Sant’Antioco is actually an island off the south-west tip of Sardinia, and connected to the “mainland” by an artificial isthmus thought to have built by the Romans. It takes a mere 20 minutes to cross the island by car, and around one hour to drive entirely around it. But despite its small size, Sant’Antioco offers almost an endless choice of things to do.
Arriving in Sant’Antioco practically the first sight is its seaside promenade – no doubt bustling in the summer season when the island’s population swells in size – is a lovely spot for a stroll. In the morning, you’ll find fisherman selling their day’s catch straight from their tiny boats.
Climbing up the uphill streets toward Sant’Antioco’s cathedral, you come to not only the oldest settlement in Sardinia, but in all of Italy. It’s Sulky, founded by the Phoenicians in 770 BC, now mostly left in ruins. A top this hill overlooking the colorful houses of Sant’Antioco tumbling down toward the sea, you’ll also find pre-Nuragic and Nuragic remains and a Roman catacomb complex. It’s all worth spending several hours exploring.
On the other end of town, head to the wine cooperative Cantina Sardus Pater. Established in 1949, the wine cooperative produces wines mainly from the Carignano del Sulcis grape variety grown right here on Sant’Antioco.
The vineyards of Sant’Antioco are some of the few remaining un-grafted vineyards left in Europe. Carignano del Sulcis is thought to have been cultivated in Sant’Antioco as far back as when the Phoenicians inhabited the island. The sandy soils of Sant’Antioco provide both the perfect conditions for grapes to thrive, as well as a natural protection against the devastating phylloxera that nearly wiped out winemaking in Europe.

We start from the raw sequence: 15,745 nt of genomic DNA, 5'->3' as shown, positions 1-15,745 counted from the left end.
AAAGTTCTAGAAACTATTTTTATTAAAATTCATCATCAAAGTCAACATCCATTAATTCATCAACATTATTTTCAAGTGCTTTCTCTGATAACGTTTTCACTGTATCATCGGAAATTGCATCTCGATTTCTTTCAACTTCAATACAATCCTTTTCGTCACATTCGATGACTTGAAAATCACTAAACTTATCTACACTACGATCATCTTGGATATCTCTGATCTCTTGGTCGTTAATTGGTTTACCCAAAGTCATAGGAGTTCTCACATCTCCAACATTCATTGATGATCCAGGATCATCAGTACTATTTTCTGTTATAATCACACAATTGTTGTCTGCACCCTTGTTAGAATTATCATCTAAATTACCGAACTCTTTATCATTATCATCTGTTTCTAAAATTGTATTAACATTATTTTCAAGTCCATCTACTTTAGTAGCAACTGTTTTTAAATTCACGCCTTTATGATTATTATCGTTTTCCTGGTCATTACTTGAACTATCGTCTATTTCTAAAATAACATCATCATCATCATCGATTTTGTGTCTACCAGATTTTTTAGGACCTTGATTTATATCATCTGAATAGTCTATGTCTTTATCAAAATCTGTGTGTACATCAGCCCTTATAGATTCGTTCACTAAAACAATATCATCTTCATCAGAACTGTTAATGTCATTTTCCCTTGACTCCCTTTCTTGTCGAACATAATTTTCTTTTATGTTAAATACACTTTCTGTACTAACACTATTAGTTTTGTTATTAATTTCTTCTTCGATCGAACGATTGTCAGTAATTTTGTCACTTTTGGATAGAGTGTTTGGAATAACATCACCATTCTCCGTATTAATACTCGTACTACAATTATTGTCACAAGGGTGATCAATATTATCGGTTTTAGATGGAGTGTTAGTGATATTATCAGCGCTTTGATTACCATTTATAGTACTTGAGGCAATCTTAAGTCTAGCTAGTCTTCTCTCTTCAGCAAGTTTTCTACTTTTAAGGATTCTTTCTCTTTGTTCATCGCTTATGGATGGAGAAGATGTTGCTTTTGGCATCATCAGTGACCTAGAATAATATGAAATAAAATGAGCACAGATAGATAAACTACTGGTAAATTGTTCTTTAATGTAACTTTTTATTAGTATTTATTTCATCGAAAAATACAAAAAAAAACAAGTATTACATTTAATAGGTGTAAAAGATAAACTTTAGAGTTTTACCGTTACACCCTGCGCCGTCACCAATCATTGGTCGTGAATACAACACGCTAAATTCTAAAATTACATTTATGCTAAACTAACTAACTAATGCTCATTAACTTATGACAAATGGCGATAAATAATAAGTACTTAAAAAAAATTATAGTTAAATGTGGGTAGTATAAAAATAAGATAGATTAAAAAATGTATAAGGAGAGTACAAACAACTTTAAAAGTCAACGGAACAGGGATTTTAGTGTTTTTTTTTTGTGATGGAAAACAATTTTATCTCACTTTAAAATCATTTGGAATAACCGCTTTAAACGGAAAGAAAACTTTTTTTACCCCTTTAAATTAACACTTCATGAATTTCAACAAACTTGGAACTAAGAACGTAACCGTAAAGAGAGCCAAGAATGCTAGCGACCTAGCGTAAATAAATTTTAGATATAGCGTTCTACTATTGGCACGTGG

We toured the cooperative with the local guide Bagamunda, and were lucky to see it in full action on a harvest morning before having a tasting.
Our tasting began with AD49, Cantina Sardus Pater’s sparkling vermentino produced in the Champagne method. A trio of Cantina Sardus Pater’s best Carignano del Sulcis wines followed, along with locally produced cheese and salumi.
Wine isn’t Sant’Antioco’s only locally produced product. Salt has also been mined in the salt marshes just across the isthmus. And another thing not to miss is a sunset fat e-bike tour of the Salt Works.
After riding through the marshes were pink flamingos munch on the small shrimp that thrive in these super salty waters, we arrived in another world. With Sant’Antioco’s famous mistral (wind) whipping and the sea of white salt, it almost feels like this should be the Arctic. But the warm evening is a reminder that you’re just in the otherworldly salt marshes.
As the sun begins to set, that sea of white turns to a canvas of pinks, golds and blue reflected from the sea and sunset. It’s truly a sight that has to been seen.